Master of Arts
Chairperson (Advisor 1)
Dr. Kimora Kachelmyer
Reader (Advisor 2)
Dr. Richard Brynteson
Reader (Advisor 3)
Dr. Charles Nuckles
The purpose of this activity is to write a concise reference manual/pamphlet that will provide newly-promoted managers with the needed tools to assist them with their management skills.
New managers need to have a concise reference book to help them in their new positions. The intent of this research paper is to write a manual/pamphlet that will give new managers basic management techniques and ideas. This manual will give newly- promoted managers the needed resources to help them do what management expects them to do: manage the company's assets.
The researcher found many books written by authors that provided little useful information for a new manager. Most of the literature found was written for the manager that has been in that position for a number of years. Many of the books assumed that the reader has been a manager and already knows how to operate and be a strong leader.
This author believes that communication is the key to any position; without it you have pure confusion. It can happen anywhere. In a company a new manager is hired. The company's upper management assumes that this new employee will fully understand what he or she needs to know.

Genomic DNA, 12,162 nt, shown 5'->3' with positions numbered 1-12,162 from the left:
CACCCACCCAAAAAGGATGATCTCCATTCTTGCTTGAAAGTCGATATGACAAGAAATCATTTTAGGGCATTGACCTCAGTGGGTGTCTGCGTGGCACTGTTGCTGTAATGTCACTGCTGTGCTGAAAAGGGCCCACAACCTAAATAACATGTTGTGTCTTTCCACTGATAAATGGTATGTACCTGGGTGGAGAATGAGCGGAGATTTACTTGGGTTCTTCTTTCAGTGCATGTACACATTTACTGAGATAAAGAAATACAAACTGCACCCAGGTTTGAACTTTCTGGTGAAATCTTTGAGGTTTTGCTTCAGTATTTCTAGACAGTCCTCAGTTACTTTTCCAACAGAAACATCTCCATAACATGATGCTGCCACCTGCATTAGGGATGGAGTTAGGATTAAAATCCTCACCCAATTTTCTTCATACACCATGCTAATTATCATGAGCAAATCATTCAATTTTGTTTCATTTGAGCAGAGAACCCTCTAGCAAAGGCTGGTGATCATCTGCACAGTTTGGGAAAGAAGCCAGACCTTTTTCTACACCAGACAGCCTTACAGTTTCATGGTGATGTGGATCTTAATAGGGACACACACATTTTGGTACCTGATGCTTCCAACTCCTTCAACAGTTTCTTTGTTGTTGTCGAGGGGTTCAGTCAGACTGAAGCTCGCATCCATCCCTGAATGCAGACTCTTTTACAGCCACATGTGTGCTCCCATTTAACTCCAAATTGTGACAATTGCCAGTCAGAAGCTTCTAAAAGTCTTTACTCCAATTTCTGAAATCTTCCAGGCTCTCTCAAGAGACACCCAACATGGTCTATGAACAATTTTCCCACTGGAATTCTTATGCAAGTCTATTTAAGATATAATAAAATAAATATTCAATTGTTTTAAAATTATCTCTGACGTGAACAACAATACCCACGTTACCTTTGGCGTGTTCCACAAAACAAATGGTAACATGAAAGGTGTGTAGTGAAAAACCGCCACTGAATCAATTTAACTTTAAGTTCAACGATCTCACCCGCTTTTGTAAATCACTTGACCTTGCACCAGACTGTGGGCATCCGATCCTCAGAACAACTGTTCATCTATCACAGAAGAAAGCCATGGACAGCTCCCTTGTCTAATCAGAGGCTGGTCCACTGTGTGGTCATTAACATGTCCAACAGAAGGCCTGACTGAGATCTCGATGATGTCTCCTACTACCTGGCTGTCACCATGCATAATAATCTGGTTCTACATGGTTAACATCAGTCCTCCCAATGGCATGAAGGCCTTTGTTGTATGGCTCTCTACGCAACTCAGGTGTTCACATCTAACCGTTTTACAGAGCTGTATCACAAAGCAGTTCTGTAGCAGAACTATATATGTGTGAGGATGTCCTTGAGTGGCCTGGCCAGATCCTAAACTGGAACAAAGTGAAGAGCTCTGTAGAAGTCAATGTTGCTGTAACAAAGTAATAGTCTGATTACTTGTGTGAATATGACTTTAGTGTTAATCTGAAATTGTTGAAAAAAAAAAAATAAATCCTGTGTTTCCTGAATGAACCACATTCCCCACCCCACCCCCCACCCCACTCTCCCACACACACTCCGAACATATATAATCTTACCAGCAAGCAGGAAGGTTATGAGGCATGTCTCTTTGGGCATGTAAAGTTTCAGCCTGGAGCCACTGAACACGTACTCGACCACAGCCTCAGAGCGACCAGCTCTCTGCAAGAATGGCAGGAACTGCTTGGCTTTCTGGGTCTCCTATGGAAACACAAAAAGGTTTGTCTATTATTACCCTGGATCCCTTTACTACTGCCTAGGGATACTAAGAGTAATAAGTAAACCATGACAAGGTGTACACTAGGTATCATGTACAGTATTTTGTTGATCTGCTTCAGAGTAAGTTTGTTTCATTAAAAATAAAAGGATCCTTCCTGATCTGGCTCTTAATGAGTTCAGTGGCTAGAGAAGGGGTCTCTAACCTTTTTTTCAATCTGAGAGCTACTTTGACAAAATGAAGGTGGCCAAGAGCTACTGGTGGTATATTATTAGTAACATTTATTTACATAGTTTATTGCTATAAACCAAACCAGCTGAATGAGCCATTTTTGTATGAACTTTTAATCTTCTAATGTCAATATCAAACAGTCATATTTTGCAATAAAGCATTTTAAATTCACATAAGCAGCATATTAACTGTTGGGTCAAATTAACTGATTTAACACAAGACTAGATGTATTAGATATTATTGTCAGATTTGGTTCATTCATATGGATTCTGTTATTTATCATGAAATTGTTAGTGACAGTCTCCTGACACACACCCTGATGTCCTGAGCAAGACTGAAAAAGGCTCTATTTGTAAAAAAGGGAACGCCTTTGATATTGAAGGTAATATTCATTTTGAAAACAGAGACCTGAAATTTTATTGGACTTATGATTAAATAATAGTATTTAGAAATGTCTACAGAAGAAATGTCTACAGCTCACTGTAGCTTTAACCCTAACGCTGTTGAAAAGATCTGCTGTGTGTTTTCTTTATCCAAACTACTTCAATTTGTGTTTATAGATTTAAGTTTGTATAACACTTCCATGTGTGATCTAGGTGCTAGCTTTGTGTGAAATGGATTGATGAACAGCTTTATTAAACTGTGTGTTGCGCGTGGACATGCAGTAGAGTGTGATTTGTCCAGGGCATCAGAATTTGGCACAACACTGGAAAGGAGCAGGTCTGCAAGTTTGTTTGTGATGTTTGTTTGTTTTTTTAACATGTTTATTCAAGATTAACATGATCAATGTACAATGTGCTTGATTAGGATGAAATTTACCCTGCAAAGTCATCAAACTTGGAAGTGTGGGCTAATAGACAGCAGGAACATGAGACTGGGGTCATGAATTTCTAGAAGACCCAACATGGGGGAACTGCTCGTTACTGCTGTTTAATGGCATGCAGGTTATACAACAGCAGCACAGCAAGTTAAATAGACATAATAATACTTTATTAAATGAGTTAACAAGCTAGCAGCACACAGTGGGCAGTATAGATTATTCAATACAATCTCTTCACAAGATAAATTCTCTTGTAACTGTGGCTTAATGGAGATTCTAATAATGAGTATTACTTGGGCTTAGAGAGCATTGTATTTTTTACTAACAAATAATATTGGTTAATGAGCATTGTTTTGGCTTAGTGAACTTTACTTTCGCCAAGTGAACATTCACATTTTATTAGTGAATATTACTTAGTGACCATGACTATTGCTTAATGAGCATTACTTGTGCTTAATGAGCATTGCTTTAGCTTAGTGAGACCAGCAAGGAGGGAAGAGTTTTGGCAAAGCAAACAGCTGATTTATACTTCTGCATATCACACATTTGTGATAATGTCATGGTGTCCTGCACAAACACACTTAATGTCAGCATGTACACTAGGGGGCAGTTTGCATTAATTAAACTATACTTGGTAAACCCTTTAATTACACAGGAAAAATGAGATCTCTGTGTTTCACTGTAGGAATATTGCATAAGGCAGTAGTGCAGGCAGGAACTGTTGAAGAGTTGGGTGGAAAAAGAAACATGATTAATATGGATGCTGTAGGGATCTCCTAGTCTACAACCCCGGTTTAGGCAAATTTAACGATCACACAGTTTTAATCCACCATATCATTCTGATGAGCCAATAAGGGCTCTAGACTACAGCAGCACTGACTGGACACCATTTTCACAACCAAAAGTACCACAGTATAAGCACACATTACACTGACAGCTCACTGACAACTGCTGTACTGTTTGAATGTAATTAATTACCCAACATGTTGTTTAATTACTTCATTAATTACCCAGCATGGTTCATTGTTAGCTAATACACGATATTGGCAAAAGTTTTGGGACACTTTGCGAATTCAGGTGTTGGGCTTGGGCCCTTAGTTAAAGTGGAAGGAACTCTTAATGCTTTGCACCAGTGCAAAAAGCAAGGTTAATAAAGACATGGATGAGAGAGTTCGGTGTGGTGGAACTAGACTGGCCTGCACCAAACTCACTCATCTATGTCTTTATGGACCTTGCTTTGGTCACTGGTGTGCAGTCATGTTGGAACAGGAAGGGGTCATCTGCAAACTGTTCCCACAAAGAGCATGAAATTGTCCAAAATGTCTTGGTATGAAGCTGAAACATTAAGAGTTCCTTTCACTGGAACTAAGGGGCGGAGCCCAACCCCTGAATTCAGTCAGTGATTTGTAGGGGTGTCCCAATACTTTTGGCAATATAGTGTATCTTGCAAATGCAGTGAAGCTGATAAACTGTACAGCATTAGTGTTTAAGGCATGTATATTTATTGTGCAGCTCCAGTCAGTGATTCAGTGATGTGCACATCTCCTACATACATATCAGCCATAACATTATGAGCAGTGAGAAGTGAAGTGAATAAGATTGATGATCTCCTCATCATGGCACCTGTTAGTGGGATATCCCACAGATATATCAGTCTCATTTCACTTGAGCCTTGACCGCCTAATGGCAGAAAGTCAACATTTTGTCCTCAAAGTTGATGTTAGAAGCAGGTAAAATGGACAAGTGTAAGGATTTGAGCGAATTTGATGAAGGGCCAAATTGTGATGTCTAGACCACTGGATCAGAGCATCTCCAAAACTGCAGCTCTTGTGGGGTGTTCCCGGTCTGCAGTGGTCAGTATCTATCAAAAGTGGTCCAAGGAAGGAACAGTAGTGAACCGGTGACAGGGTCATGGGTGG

One serious problem that all companies face is communication. A new manager must realize quickly that it is very important to be articulate, so it is not interpreted incorrectly. A new manager needs to be concerned about what he or she says, what is happening around him or her, and what is happening in other positions under him or her.
It is interesting that when we start school we are encouraged to ask questions, but as we get older, we tend not to ask as many questions. We seem to be embarrassed and reluctant to inquire.
People who become promoted or are thrust into a new position will often never ask a question; they will just improvise and hope for the best. Those that performed the hiring or promoting sit back, and in many cases, do not even attempt to help. Many in the business world consider asking questions a weakness. Those inquisitive managers will be viewed as being unable to cope with their newer positions. Manager's requirements are seldom explained, but rather, just assumed.
Many companies assume that an employee understands the system just because they have been there for a number of years. The employee does not want to ask, because those that have increased their responsibilities may start thinking twice about promoting that person.
Recommended CitationMcGill, D. M. (1998). What New Managers Need to Know Yesterday (Thesis, Concordia University, St. Paul). Retrieved from https://digitalcommons.csp.edu/legacy-capstones_maom/82
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